Tuesday, August 21, 2012

Thoughts on "The Time Traders"



“The Time Traders” (1958) is the first Andre Norton book I’ve read. I was a little bit surprised that it was a typical 50s science fiction action/adventure story. I mean, I guess I incorrectly thought that since it was written by a woman it would have some sort of feminine touch, but there was only one female character in the entire novel and her part in the story was pretty much insignificant.

The book felt like one of those old movie serials because the hero was constantly getting himself into some sort of cliffhanger moment. I found myself constantly thinking, “How is he going to get himself out of this one?” Through out the course of the novel the hero, Ross Murdock is captured, hit so hard he develops amnesia, tortured, left for dead, shot at, falls into the river, captured again, tortured again, etc.

At the beginning of the story Ross has been found guilty of a crime and is meeting with his judge. The judge tells him that his two options are mental rehabilitation or signing up for a secret government mission. This beginning really reminded me of the beginning of “The Stainless Steel Rat.” I wonder if Harry Harrison ever read “The Time Traders”?

I thought it was neat how at the beginning of the novel Ross doesn’t care about anyone and he just wants to escape, but as the novel progresses this changes. The first change occurs when Ross runs away from the base with a guy that turns out to be a Russian agent. Ross suddenly realizes he does care about America. And then, when he finds out the project concerns time travel, well then Ross is interested because he craves adventure. And as the story progresses Ross forms a friendship with Ashe his mentor and fellow agent.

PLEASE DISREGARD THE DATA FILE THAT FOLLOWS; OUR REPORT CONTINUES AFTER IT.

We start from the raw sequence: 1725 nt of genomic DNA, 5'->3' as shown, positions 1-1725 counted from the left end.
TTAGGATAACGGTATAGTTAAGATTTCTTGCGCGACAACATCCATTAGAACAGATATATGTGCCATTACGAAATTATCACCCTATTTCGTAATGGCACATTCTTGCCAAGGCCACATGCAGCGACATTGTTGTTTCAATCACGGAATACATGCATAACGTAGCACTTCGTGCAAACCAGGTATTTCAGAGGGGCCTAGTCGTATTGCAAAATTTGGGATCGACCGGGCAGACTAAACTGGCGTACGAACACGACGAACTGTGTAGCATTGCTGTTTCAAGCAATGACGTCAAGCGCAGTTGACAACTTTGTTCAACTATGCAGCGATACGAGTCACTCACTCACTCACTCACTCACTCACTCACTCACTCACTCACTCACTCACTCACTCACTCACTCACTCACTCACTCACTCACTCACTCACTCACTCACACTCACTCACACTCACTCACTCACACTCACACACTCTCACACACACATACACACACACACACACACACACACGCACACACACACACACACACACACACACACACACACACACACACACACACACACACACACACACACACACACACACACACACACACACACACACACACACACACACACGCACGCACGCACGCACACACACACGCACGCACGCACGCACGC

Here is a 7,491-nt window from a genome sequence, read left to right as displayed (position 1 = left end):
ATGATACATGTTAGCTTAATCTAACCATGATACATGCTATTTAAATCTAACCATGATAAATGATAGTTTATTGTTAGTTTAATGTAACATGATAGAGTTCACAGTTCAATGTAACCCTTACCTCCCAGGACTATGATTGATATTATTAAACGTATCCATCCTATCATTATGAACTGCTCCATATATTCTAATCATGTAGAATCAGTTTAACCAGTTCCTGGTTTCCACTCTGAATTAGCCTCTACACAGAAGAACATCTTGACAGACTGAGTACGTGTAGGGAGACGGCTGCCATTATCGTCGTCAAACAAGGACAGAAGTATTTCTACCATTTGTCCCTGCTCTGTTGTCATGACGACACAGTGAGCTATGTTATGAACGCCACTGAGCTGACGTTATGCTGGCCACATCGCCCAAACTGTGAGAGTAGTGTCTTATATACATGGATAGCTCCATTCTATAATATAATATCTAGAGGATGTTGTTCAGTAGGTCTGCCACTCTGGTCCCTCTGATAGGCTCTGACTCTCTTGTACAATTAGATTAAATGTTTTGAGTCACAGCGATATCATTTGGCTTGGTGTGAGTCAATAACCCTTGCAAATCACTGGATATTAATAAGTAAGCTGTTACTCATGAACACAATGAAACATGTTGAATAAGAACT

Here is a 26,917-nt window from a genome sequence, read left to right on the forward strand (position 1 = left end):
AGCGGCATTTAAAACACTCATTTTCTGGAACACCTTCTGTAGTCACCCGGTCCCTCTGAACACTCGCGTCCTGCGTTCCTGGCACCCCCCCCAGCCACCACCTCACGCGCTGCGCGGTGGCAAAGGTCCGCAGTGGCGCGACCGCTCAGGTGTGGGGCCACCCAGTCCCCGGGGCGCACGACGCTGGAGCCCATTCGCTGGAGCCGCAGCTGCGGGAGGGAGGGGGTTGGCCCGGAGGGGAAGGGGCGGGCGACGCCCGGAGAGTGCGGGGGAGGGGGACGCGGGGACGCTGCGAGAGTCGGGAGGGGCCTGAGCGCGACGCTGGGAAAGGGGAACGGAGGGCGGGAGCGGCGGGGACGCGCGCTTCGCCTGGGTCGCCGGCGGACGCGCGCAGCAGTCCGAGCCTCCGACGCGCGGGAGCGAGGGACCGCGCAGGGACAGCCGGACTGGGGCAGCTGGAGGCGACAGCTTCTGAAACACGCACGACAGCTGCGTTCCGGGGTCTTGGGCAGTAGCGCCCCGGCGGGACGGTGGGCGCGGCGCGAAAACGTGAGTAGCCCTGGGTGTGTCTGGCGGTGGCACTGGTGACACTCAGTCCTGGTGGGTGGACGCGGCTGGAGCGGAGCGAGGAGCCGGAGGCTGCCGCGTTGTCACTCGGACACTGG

I really liked the concept of this novel that the Russian and the American in addition to the “space race” were having a “time travel race” and the prize was that somewhere there was advanced technology in the past. It was an intriguing mystery.

I thought the part where Ross has amnesia and thinks he really is a Beaker Trader got to be confusing especially when he’s going through the Russian time machine and ending up who knows when. But, it became less muddled once he got to the alien spaceship and remembered who he was.

I thought it was really cool that Norton didn’t spell everything out. We learn almost nothing about the aliens in the novel. What are they like? Are they evil to the core or, do they just think humans aren’t ready for their technology? And is their civilization still around in the present?

It is also only subtlely implied that Ross has certain mental powers. He says he was such a good criminal because he could read people. Was that undeveloped telepathy or empathy? Then the aliens took a special interest in him. Was that interest really just because he took a pair or their clothing or, was it because they sensed latent mental ability? And then at the end of the book two of the aliens try to invade Ross’s mind and he fights them off with the raw power of his mind. I hope the sequels farther develop this angle.

I’ve already started the next book in the series “The Galactic Derelict” and am excited that it has a Western theme with the point of view character being a “modern day” Apache.  


  1. John, I've read a lot of Andre Norton's books, but not this one, I don't think. There's a whole series of these Time Trader books, but I think I skipped all of them.

    In general, I thought her books were fun, but very light-weight. Of course, that wasn't unusual for classic science fiction.

  2. I think this novel (and hopefully the whole series) had a lot of cool ideas. It's not fine literature, but it's great science fiction.

  3. This is one I look forward to reading. In the midst of other books I'm also reading my first ever Norton, Star Born, and it feels very similar to the way you describe this book. I'm enjoying it very much.

  4. Norton seems to be the type of author where you can start with any of her books. I finished "The Galactic Derelict" some time ago and it was a good read too. Just never got around to writing a review, because I moved onto something else. You know how that goes I'm sure. Hope you enjoy "Star Born"

  5. Yes, I unfortunately do that all too often. It is a shame, but it happens. So far this is giving me a bit of a Heinlein feel (more like his non-juvenile stuff that came out right around the juvenile period) and I'm liking that.